China's Leapfrog Strategy for Next-Generation Technologies
China is playing a game of leapfrog with the West when it comes to developing and deploying next-generation technologies like artificial intelligence (AI), robotics and quantum computing. These technologies have the potential to transform various domains, such as economy, military, education and society. But what does leapfrogging mean and how is China pursuing it
Leapfrogging is a concept used in economics and business to describe how a latecomer can catch up or surpass a leader by skipping intermediate stages of development and adopting advanced technologies or practices. For example, China lagged behind the West in installing copper wire for telephones, but that enabled it to adopt mobile phones faster and more widely. Similarly, China skipped the credit card era and entered the age of mobile payment, which is now more prevalent and convenient than in the West.
In the field of next-generation technologies, China is also trying to leverage its second-mover advantage by investing heavily in research and development, acquiring foreign talent and technology, building infrastructure and platforms, and creating favorable policies and regulations. China aims to become a global leader in AI by 2030, and has already made significant progress in areas such as facial recognition, natural language processing, computer vision and autonomous vehicles. China is also developing military applications of AI, such as semi-autonomous drones, robots and cyberwarfare.
However, leapfrogging is not without challenges and risks. China faces obstacles such as data quality, manufacturing capability, cybersecurity, ethical issues and social acceptance. China also has to contend with the resistance of its own military establishment, which may be reluctant to adopt disruptive technologies that could threaten its existing power structure. Moreover, China has to compete with the West, which still has an edge in innovation, talent and standards.
Therefore, leapfrogging is not a guarantee of success, but a strategy of catching up. China still has a lot of work to do to realize its ambitions and overcome its limitations. The West, on the other hand, should not underestimate China's potential and should also invest more in next-generation technologies to maintain its leadership and competitiveness.
One of the key areas where China is trying to leapfrog the West is electric vehicles (EVs). China is the world's largest EV market and has ambitious targets to increase the adoption of EVs in the coming years. China is also home to several leading EV makers, such as XPeng, Nio and Li Auto, which are competing with global rivals like Tesla and Volkswagen. These Chinese EV makers are not only producing high-quality and affordable vehicles, but also innovating in areas such as battery technology, autonomous driving and smart connectivity.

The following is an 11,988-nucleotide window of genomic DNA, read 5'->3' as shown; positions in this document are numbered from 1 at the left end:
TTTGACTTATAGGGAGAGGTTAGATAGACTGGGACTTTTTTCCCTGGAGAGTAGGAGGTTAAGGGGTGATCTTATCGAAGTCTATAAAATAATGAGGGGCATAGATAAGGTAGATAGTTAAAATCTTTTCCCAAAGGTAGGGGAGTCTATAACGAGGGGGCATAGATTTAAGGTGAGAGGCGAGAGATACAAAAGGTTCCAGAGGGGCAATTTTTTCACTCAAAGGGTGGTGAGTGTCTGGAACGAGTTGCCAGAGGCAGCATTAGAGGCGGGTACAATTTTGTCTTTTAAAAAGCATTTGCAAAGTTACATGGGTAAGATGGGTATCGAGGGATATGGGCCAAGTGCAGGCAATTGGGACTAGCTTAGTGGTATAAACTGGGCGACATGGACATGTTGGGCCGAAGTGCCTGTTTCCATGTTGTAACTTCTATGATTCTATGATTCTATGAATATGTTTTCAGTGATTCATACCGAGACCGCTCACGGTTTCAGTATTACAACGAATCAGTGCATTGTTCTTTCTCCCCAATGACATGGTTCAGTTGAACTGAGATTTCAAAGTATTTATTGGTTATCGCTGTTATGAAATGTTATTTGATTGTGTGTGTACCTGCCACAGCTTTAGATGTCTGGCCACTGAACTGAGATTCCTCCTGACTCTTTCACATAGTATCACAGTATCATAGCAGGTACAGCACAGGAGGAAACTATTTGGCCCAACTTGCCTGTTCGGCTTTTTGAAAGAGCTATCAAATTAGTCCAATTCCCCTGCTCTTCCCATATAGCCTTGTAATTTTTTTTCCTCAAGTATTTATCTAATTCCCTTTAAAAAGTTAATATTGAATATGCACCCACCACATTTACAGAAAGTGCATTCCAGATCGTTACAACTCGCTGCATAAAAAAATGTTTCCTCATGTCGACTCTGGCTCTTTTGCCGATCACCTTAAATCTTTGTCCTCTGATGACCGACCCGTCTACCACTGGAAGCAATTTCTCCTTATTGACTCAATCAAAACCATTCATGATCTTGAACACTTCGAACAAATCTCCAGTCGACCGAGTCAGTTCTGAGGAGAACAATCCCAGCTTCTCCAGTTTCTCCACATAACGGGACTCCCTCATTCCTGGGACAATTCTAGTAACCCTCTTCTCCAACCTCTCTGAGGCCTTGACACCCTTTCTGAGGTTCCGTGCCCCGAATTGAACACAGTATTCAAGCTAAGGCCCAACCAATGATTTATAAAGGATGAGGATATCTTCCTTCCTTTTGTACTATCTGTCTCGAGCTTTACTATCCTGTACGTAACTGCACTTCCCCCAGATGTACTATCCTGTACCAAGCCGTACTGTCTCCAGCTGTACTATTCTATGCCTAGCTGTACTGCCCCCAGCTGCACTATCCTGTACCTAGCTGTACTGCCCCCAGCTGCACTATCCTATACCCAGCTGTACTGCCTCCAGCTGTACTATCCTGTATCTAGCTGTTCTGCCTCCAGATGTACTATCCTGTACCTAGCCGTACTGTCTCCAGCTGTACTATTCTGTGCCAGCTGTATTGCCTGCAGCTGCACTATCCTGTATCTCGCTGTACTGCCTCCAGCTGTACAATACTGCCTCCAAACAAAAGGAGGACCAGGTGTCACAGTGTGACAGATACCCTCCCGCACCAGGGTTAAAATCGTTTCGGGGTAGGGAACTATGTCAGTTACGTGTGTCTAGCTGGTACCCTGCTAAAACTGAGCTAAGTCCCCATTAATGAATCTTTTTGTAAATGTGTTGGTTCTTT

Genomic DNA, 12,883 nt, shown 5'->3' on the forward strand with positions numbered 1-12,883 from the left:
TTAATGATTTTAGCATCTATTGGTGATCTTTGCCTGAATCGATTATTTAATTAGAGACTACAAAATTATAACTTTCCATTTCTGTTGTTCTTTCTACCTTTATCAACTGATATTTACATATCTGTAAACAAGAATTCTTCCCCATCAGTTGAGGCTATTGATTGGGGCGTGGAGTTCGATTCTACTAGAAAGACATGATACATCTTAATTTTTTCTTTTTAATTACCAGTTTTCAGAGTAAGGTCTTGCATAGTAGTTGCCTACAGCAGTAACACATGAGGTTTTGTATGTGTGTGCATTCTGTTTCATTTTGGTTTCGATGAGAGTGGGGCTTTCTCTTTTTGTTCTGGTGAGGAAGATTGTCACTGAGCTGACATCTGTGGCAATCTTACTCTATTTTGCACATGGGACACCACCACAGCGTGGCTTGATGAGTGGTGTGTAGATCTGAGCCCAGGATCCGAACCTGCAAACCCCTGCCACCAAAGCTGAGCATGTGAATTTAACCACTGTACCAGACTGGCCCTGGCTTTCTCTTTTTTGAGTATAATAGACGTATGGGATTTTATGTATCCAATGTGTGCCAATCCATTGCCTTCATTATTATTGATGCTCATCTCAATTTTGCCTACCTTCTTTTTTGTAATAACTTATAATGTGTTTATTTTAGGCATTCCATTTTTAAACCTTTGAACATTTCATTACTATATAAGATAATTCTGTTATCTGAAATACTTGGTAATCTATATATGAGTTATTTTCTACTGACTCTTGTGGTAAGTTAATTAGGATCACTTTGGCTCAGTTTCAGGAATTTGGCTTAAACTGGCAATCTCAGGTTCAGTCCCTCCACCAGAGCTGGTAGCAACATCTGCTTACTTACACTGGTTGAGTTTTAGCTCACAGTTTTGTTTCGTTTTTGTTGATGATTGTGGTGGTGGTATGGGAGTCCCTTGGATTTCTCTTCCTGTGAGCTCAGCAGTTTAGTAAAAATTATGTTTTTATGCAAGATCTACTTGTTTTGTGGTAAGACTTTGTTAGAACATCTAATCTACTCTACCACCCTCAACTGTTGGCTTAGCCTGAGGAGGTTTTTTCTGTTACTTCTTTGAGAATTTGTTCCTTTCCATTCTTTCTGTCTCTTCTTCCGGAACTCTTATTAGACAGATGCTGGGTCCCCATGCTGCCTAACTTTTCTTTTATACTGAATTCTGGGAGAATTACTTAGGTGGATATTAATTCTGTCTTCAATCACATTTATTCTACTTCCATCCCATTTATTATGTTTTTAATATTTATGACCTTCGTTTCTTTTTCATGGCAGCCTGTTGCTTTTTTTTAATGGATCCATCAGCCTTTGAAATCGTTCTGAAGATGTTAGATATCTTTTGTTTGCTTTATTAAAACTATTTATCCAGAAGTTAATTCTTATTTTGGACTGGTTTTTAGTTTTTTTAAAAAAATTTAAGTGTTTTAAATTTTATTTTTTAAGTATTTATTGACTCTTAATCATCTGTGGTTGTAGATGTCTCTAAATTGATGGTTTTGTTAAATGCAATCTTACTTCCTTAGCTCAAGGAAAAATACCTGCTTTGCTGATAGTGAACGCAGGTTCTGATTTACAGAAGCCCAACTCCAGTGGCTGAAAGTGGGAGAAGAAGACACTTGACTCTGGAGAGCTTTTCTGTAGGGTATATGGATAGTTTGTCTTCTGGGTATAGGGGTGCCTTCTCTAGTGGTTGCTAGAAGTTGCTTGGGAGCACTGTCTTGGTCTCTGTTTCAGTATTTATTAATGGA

XPeng, for instance, recently unveiled its next-generation end-to-end integrated technology architecture SEPA2.0, which will serve as the backbone for its future EV models. SEPA2.0 consists of four core components: a new vehicle computing platform, a new operating system, a new in-car user interface and a new cloud service platform. XPeng claims that SEPA2.0 will enable faster and more seamless software updates, more personalized and intelligent user experiences, and more advanced autonomous driving capabilities.
Another area where China is aiming to leapfrog the West is quantum computing. Quantum computing is a nascent but potentially revolutionary technology that could perform complex calculations much faster than traditional computers. Quantum computing could have applications in fields such as cryptography, artificial intelligence, drug discovery and climate modeling. China has invested heavily in quantum research and development, and has achieved some notable breakthroughs, such as launching the world's first quantum satellite and building the world's largest quantum network.
China is also developing its own quantum computer prototypes, such as Jiuzhang and Zuchongzhi, which have demonstrated quantum supremacy or quantum advantage over classical computers on certain tasks. China's quantum ambitions are driven by both scientific curiosity and strategic considerations, as quantum technology could give China an edge in information security and military affairs. ec8f644aee